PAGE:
She can break hearts.
And also stir them.
Emily McNabb is only nine months old and she is under a sentence of death from a rare genetic disorder called spinal muscular atrophy (SMA). It is a degenerative illness that typically claims the lives of children before they reach age 2.
The ailment is expensive to treat, and that is why people have been opening their hearts and their wallets to help Adam and Susan McNabb with the expenses involved in equipment that can at least make Emily more comfortable.
Susan McNabb said in an interview there are a few pieces of medical equipment simply not covered under health care benefits, such as a cough machine. Emily is so weak she cannot cough well, and that makes her particularly vulnerable to pneumonia.
“She gets sick easily,” Emily’s mom said. “We’ve met one other mother who is getting a cough machine.”
The problem is, that machine costs $5,000.
But Susan McNabb said she and Adam have determined that if the fundraising is not in time to help Emily the money will have a good use.
“If it can’t help Emily, it can help another child,” she said.
Susan’s sister, Janet Patterson, started a trust fund for Emily at TD Canada Trust in Guelph. That account number for donations is 0516-6337349.
Word of Emily’s difficulties soon spread.
Her grandfather, George Howlett, lives in Elora and works at Sussman’s in Arthur. Howlett has coffee every morning in Elora, where he got to know Kevin Kroetsch, the owner of Alex’s Restaurant.
Kroetsch said he wanted to help, and considered an auction. Instead, he decided to combine a benefit dinner with a fashion show, and what better place to obtain fashions than from the place where Howlett worked.
Kroetsch said his offer was simply what people do when they live in small towns. They help each other.
Jennifer Bushey, of Sussmans, said of Howlett, “He’s doing good. But it’s definitely hard on him.”
As for Sussman’s contribution to the benefit, she said, “We are donating clothes and doing an auction of clothes.”
She explained that Kroetsch will provide models the night of the dinner who will parade through the restaurant, and people can bid on the outfits they are wearing.
And, she added, “We’ll give everybody there a $25 coupon if they come to Sussman’s.”
She said the clothing will be for men and women, and will come in various sizes.
Howlett said of Emily’s ailment, “It’s not very common. We had never heard of it. There are some doctors out there who have never heard of it.”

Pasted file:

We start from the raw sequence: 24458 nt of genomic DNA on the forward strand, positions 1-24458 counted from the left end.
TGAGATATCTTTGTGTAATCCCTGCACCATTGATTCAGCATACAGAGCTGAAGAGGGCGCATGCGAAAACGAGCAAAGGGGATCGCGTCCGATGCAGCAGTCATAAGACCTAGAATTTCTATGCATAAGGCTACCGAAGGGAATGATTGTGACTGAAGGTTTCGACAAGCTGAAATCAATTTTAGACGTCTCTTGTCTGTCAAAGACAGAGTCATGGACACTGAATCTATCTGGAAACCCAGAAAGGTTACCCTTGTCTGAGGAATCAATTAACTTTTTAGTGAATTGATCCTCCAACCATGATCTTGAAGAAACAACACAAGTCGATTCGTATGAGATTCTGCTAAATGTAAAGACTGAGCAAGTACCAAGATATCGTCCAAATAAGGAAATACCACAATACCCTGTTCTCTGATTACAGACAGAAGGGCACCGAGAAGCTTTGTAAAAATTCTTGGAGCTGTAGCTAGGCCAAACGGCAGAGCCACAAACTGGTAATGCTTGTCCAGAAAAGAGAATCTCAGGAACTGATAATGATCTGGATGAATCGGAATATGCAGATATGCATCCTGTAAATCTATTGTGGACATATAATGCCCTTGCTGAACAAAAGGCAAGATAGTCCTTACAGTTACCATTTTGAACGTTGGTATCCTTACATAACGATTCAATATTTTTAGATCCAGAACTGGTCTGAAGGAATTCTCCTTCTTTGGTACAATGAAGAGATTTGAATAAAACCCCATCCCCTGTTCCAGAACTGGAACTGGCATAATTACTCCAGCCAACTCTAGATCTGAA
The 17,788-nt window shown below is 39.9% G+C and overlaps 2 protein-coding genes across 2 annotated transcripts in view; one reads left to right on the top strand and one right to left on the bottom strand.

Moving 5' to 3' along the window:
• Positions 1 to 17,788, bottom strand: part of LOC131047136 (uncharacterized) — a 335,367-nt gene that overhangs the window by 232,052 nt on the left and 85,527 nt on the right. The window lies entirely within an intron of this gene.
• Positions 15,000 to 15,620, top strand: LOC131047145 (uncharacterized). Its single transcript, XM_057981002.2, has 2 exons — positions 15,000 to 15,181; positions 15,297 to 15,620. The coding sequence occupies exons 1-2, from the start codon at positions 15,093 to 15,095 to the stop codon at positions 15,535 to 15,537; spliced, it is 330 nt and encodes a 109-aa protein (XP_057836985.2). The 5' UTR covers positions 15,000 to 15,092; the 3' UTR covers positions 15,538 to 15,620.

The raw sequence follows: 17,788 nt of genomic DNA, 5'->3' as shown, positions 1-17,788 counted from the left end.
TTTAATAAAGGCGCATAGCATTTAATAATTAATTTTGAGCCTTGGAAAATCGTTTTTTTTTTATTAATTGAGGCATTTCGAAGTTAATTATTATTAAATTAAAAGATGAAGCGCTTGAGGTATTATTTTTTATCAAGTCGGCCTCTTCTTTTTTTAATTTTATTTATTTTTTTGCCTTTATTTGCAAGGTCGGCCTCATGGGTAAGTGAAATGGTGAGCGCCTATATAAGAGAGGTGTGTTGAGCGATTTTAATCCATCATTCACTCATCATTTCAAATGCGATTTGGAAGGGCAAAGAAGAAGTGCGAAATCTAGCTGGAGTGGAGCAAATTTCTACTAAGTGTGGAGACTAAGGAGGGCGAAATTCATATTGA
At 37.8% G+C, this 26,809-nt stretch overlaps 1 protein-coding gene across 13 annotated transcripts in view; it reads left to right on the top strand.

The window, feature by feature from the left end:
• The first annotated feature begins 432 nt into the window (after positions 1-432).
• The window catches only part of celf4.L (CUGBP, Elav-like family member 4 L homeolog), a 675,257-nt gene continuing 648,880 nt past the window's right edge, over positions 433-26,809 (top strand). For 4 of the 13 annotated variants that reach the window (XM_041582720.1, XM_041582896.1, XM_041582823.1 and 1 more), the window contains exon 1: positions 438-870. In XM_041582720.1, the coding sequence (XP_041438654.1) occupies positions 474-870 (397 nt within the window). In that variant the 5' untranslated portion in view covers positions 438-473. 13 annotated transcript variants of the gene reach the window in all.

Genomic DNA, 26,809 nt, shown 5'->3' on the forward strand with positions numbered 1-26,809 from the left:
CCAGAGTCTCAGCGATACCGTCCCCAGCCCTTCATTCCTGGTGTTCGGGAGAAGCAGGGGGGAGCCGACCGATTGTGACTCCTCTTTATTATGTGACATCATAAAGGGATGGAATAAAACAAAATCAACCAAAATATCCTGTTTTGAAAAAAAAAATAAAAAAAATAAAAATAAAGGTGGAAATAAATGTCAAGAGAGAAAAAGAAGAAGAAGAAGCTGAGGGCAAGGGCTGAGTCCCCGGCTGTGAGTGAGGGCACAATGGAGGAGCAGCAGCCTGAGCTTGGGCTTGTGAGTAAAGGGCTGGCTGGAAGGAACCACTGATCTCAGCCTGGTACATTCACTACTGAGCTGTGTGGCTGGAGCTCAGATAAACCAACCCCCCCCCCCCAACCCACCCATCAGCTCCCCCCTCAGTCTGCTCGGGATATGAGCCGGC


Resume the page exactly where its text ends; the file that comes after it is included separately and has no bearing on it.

With SMA, both parents have to be carrying the gene in order for it to be passed on to children.
Susan McNabb said one in 40 people has that gene. Emily is their first child, and she noted a doctor from McMaster told her and Adam if they have other children, there is a one in four chance that child will also get SMA.
She said they discovered Emily had it at about age five months, when she failed to reach normal “milestones” such as being able to roll over and do other movements.
Howlett said, “There’s no cure. Hopefully, that’s going to change.”
But, he admitted, “It’s not going to help Emily out.”
Week by week, the family can see her getting progressively weaker.
There are two types of SMA. Type 1 victims usually do not live to age 2. Type 2 victims can live to reach adulthood. Emily has Type 1.
“It’s tough,” Howlett said, adding both of his daughters are nurses. “They learned about a month ago … They’re starting to accept it. Their main effort now is to make Emily comfortable.”
He said there is a heating blanket available, but it costs $4,000. He said he told Emily’s parents even though it is not covered by insurance, “You don’t look at the price. You have to try everything.”
He noted there are 30 children in southern Ontario who have had the disorder, and only two are still alive. Emily is one of them.
Adam McNabb said the response to his daughter’s plight has been “overwhelming. We’re grateful for the support.”
Howlett said he and Kroetsch not only have coffee, but they have golfed together.
“I certainly appreciate big time what he and Sussman’s are doing. I did not expect this.”
Tickets for the benefit are $79 each and are available by calling the restaurant at 519-846-1104, or visit www.alexskichen.com.
Kroetsch said if the ticket demand is large enough, he will consider holding two events.
The evening will consist of a five course dinner prepared by executive chef Dean Michielsen.
He said only the cost of the food will be covered by the ticket price, and all the labour will be donated that night. He is hoping to serve 80 people.